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Interacting binary stars & astronomical instrumentation

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Vik Dhillon, Stuart Littlefair, Dave Sahman, Martin McAllister, Liam Hardy, Martin Dyer, Somsawat Rattanasoon

Interacting Binary Stars


Some of the most interesting binary stars are close pairings, where one compact component (typically a white dwarf, neutron star or black hole) is accreting mass from the other component (typically a white dwarf, brown dwarf or main-sequence star). These interacting binary stars (which include Cataclysmic Variables (CVs) and X-ray Binaries) are responsible for some of the most exotic phenomena observed in the Universe, such as Type Ia Supernovae, short Gamma-Ray bursts, millisecond pulsars and micro-quasars. At Sheffield, we investigate these objects using a series of high-speed cameras and robotic telescopes that we have developed, as described below.

Astronomical Instrumentation

The ancient Greeks believed the Universe to be perfect and unchanging, whereas we now know that astronomical objects vary in brightness on timescales ranging from milliseconds to billions of years. Although astronomy has made great strides in recent years, the study of the most rapidly varying phenonema (on timescales of milliseconds to seconds) has been largely ignored. To address this situation, we have built a series of high-speed cameras (ULTRACAM, ULTRASPEC, HiPERCAM) and mounted them on the world's largest telescopes to study astronomical objects which eclipse, transit, occult, flicker, flare, pulsate, oscillate, erupt, outburst or explode, thereby opening up a new region of observational parameter space for discovery.


ULTRACAM is an ultra-fast, triple-beam imaging photometer, which we use at the 4.2-m William Herschel Telescope (WHT) on La Palma, the 8.2-m Very Large Telescope (VLT) in Chile, and the 3.5m New Technology Telescope (NTT) in Chile. The instrument was built by a consortium involving the Universities of Sheffield and Warwick, and the UK Astronomy Technology Centre (UKATC), Edinburgh. ULTRACAM currently leads the world in the field of high-speed optical astrophysics and has been used to study white dwarfs, brown dwarfs, red dwarfs, pulsars, black-hole/neutron-star X-ray binaries, gamma-ray bursts, cataclysmic variables, eclipsing binary stars, extrasolar planets, active galactic nuclei, asteroseismology and occultations by Solar System objects (Titan, Pluto and Kuiper Belt objects).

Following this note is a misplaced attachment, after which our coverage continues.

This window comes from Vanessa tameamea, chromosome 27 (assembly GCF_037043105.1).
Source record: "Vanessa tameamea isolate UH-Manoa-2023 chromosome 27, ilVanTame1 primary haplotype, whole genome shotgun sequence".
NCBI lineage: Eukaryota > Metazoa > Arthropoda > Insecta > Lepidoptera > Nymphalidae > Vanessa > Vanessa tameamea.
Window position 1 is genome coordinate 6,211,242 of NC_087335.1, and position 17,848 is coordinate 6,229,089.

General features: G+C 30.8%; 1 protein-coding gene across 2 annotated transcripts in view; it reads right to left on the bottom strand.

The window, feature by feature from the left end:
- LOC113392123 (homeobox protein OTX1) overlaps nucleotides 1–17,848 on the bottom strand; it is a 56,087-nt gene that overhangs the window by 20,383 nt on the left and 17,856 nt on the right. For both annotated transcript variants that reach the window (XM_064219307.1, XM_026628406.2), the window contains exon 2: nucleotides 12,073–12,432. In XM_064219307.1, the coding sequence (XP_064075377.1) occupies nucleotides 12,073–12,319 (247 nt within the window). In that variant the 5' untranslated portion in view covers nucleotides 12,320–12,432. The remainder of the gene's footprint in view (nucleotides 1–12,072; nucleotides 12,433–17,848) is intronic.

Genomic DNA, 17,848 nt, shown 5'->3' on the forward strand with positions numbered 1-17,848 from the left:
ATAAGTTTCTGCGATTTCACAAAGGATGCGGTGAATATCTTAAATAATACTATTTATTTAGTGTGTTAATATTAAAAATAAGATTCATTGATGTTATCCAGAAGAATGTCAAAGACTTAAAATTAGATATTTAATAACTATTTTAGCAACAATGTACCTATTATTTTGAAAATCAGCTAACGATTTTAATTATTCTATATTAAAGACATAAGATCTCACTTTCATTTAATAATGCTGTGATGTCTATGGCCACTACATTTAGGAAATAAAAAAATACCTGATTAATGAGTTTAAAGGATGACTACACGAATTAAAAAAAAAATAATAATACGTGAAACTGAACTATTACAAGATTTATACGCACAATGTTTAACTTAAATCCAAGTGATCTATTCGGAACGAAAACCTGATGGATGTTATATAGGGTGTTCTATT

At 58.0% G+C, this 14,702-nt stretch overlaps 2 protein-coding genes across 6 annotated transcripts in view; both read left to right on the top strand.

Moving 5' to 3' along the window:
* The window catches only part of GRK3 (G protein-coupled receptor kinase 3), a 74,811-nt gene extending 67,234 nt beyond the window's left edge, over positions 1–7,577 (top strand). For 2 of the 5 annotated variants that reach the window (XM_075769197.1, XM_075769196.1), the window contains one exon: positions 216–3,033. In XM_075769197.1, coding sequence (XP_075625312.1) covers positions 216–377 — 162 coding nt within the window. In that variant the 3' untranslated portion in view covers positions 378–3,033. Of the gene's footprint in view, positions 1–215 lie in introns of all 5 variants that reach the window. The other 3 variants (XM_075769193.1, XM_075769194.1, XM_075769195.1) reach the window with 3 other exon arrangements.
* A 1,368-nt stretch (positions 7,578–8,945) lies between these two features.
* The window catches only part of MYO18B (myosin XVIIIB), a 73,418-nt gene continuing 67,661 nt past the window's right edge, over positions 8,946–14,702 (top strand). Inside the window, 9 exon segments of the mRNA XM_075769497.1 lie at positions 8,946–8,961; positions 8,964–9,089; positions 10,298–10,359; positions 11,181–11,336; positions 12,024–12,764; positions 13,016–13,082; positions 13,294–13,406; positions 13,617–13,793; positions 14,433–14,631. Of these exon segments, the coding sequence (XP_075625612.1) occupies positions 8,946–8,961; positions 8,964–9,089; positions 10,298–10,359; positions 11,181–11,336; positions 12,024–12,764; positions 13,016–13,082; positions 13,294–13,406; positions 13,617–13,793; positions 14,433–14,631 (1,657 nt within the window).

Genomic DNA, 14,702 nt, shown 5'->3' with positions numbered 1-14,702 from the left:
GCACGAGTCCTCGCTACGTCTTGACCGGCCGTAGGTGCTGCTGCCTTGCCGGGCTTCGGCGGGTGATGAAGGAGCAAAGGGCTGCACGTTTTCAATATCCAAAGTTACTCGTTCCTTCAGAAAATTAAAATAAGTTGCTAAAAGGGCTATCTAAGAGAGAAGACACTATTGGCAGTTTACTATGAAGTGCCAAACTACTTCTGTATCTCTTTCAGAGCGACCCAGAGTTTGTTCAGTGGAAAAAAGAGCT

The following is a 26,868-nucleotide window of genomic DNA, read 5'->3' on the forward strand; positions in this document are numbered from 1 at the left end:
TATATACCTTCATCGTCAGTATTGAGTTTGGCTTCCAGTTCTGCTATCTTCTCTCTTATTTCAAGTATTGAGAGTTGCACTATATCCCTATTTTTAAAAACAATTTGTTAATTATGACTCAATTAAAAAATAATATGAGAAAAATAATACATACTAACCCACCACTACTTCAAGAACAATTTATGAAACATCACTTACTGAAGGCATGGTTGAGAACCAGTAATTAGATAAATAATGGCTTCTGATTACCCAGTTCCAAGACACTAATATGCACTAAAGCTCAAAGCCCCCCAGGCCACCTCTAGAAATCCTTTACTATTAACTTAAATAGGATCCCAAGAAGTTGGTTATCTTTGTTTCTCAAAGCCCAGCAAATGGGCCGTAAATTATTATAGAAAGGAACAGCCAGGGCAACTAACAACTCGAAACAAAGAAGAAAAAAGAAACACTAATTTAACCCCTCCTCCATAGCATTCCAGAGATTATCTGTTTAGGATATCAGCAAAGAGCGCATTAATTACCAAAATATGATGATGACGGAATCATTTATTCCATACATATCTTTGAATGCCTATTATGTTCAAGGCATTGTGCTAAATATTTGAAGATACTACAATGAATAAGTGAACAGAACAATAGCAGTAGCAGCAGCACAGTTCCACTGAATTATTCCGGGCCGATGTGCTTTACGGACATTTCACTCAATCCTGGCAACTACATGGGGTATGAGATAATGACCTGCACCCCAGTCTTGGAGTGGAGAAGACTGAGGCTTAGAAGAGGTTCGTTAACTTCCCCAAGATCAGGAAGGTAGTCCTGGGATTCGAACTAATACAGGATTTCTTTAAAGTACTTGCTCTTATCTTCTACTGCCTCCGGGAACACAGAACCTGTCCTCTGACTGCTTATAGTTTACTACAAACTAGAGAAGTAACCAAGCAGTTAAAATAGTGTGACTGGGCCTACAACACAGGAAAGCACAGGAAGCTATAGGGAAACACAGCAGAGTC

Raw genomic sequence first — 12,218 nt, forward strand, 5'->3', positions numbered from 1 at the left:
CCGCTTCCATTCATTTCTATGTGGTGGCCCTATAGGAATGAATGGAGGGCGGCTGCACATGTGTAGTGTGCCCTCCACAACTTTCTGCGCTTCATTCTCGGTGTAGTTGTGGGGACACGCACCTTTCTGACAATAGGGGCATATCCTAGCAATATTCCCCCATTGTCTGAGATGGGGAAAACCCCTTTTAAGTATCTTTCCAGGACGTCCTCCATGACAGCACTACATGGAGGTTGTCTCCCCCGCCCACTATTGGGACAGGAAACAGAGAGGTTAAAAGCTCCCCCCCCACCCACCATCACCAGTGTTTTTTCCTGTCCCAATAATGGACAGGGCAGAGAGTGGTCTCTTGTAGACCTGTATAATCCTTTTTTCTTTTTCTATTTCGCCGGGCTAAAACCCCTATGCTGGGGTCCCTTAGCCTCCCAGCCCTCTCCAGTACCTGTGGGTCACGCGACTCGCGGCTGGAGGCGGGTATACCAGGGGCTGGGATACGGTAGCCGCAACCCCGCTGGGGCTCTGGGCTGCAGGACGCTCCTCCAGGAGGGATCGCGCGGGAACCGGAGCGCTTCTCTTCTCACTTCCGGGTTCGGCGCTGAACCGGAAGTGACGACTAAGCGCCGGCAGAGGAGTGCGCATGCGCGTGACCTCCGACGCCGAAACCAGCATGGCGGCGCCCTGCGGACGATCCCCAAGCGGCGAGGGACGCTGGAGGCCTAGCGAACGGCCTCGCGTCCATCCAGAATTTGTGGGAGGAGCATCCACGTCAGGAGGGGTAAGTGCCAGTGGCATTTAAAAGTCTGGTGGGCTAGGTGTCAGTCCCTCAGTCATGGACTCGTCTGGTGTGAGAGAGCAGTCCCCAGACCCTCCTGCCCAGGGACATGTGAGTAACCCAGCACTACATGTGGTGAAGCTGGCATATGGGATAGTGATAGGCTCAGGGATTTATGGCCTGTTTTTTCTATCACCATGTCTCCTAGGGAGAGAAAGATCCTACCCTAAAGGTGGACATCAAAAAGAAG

ULTRASPEC is a high-speed camera employing a frame-transfer electron-multiplying CCD (EMCCD) and the data acquisition system of ULTRACAM. The project is a collaboration between the Universities of Sheffield, Warwick and the UKATC. ULTRASPEC is permanently mounted on the 2.4m Thai National Telescope (TNT), providing Sheffield and Warwick with 25 nights per year of time to pursue a programme of research into high-speed astrophysics.

HiPERCAM is our latest high-speed camera for the study of rapid variability in the Universe. The project is funded by a 3.5 MEuro European Research Council Advanced Grant. HiPERCAM will be a major advance on ULTRACAM and ULTRASPEC. It will be able to image simultaneously in 5 optical channels - u' g' r' i' z' - at rates of over 1000 frames per second. The detectors will have a FoV of 10' and will employ custom-made frame-transfer CCDs, with 4 low noise outputs (2.5e-) and ~180K cooling giving essentially zero dark current. The two reddest CCDs will be deep-depletion devices with anti-etaloning, providing high quantum efficiencies across the optical spectrum with no fringing. The instrument will also incorporate scintillation noise correction via the conjugate-plane photometry technique. HiPERCAM will see first light on the WHT in 2017, and we then hope to mount it on the largest telescope in the world: the 10.4m Gran Telescopio de Canarias (GTC) on La Palma.